ATLANTA — The legislative session is set to begin Monday, and state lawmakers have a short list of top priorities amid a busy election year.
Lawmakers will be motivated to move quickly and wrap up the session with enough time to return home and start campaigning. One of the first orders of business will be to move the state primary date to May 20 to align with the federal primary, which was moved up under court order to allow more time for overseas and military ballots.
The budget is expected to dominate much of the session, as lawmakers have the benefit of increased revenues that have brought an end to additional spending cuts. That said, don’t expect the Republican leadership to go on a spending spree as they look to balance the budget, a constitutional requirement, and deflect any primary challengers campaigning on limited government.
Yet all signs suggest a significant amount of additional funds will be set aside for education, more than in recent years, as top officials say they are concerned about estimates that more than half of Georgia’s school districts are not meeting the 180-day minimum school calendar set by state law.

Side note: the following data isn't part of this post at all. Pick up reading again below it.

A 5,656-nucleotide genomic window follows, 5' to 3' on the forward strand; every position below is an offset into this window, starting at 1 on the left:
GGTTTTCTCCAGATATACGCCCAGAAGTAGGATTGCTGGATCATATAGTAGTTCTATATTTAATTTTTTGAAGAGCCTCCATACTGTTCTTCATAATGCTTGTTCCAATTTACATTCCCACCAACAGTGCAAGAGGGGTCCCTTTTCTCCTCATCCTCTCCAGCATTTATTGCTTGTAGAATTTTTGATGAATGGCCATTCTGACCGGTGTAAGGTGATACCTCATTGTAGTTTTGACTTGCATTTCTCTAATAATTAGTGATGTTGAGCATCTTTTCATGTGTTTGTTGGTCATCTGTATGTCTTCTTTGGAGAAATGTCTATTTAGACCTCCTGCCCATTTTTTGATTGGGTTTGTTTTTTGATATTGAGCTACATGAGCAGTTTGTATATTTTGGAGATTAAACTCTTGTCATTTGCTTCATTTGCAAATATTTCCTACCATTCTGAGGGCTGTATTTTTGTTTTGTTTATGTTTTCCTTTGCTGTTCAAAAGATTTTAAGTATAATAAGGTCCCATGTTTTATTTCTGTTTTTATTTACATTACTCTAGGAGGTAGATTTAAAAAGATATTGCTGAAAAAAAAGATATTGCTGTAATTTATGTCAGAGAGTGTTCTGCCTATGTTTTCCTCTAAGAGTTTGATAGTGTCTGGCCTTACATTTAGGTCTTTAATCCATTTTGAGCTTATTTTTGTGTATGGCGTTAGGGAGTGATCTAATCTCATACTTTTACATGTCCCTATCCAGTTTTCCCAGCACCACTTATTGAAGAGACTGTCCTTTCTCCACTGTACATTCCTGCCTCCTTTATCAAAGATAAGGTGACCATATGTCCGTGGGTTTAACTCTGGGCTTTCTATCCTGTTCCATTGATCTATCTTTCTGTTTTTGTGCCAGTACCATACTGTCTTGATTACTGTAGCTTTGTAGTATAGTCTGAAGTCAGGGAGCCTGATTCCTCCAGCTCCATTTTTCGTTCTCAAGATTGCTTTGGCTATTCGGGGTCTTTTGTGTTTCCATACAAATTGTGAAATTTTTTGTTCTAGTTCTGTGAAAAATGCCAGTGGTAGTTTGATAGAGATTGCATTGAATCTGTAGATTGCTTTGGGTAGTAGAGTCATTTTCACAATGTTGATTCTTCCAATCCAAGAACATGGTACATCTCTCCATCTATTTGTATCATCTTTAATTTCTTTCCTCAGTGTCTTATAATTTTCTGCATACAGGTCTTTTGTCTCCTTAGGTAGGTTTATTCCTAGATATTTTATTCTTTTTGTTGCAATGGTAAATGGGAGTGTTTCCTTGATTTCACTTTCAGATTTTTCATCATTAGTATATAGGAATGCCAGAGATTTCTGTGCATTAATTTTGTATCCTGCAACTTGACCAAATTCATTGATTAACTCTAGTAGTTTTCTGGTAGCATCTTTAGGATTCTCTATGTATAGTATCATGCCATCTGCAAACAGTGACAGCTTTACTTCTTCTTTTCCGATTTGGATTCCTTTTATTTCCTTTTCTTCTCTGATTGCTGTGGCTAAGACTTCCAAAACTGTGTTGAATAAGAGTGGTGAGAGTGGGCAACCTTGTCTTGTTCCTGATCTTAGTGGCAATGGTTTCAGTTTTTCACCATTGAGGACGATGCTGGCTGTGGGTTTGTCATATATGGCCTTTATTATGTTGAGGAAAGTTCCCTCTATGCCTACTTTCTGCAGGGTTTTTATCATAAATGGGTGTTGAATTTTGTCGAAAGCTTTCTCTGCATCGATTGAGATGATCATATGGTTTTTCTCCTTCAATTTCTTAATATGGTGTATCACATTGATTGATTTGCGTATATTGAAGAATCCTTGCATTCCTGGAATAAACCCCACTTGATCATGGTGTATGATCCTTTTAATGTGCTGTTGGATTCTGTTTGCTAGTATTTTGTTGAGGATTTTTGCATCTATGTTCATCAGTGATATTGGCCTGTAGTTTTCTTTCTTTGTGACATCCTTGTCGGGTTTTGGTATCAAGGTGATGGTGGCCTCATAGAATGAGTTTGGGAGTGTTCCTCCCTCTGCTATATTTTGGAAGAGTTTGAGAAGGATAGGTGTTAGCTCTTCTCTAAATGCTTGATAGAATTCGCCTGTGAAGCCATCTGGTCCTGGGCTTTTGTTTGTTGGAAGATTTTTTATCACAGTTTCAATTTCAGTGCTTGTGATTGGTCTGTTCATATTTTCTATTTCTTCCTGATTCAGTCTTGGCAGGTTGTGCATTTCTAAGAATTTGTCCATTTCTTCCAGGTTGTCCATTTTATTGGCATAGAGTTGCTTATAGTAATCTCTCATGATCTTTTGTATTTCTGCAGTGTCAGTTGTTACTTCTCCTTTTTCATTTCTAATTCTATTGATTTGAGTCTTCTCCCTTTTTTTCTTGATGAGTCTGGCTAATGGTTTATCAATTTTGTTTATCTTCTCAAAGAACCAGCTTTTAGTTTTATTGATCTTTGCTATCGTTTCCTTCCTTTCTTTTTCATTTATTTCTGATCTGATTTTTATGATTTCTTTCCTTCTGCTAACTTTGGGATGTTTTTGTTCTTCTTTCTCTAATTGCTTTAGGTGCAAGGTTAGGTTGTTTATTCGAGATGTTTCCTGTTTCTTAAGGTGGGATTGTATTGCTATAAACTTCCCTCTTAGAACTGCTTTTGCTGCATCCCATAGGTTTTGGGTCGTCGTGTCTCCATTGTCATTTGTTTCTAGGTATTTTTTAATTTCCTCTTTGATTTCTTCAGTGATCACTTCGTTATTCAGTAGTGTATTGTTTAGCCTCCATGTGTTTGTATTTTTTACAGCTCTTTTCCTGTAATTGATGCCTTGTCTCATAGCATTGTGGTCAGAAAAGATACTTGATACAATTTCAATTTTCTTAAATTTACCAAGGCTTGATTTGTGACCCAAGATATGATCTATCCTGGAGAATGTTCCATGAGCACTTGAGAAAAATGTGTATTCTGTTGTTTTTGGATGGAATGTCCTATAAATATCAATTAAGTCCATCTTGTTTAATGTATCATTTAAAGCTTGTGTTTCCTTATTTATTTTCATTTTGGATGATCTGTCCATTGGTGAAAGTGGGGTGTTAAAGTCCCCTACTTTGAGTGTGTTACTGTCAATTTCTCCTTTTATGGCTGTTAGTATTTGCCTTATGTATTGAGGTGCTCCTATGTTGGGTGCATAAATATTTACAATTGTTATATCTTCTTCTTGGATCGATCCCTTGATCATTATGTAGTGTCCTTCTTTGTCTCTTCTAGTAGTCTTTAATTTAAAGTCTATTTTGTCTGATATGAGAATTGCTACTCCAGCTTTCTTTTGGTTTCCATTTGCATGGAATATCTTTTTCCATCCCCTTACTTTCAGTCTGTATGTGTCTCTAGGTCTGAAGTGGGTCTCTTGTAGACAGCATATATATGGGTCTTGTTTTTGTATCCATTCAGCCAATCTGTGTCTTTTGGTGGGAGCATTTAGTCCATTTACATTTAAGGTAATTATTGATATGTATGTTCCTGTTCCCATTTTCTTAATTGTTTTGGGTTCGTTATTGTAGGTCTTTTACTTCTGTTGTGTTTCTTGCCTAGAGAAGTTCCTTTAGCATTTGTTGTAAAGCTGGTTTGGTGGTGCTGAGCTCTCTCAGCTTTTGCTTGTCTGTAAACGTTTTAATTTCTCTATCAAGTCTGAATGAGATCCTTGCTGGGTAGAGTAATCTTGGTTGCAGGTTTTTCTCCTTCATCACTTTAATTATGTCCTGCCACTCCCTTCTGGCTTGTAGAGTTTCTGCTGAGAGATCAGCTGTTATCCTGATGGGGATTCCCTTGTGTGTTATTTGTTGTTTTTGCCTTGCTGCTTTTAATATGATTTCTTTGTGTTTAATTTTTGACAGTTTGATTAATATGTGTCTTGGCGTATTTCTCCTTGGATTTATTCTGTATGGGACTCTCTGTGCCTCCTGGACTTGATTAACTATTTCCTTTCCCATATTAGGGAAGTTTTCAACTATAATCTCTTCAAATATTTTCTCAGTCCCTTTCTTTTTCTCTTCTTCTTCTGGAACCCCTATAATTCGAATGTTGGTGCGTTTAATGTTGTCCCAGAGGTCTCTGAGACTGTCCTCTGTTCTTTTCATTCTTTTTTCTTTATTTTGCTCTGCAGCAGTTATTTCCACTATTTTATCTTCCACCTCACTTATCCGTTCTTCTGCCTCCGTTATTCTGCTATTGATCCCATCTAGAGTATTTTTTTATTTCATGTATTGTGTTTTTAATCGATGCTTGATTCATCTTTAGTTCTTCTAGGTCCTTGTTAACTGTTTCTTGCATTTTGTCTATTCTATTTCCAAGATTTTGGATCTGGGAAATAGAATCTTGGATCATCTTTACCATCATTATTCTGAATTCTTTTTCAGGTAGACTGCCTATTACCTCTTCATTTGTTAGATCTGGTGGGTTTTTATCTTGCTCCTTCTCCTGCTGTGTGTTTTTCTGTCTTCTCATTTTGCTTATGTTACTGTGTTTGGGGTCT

“There will be a significant increase in K-12 funding,” Deal said in a recent interview. “It will be done in such a way that it will relieve much of the pressure that local school districts have been under.”
Deal said specifics would be released Wednesday during his State of the State address, but promised that much of the additional revenues not set aside to continuing to rebuild the state’s reserves will be spent on education and meeting obligations under the federal Affordable Care Act.
Education is expected to be a major campaign issue as well, with Deal facing challenges from Republican state schools Superintendent John Barge and Democratic state Sen. Jason Carter.
State lawmakers are unlikely to overhaul the state’s school funding formula, which has its share of critics. House Speaker David Ralston said recently he doesn’t think lawmakers can fix the funding issue this session.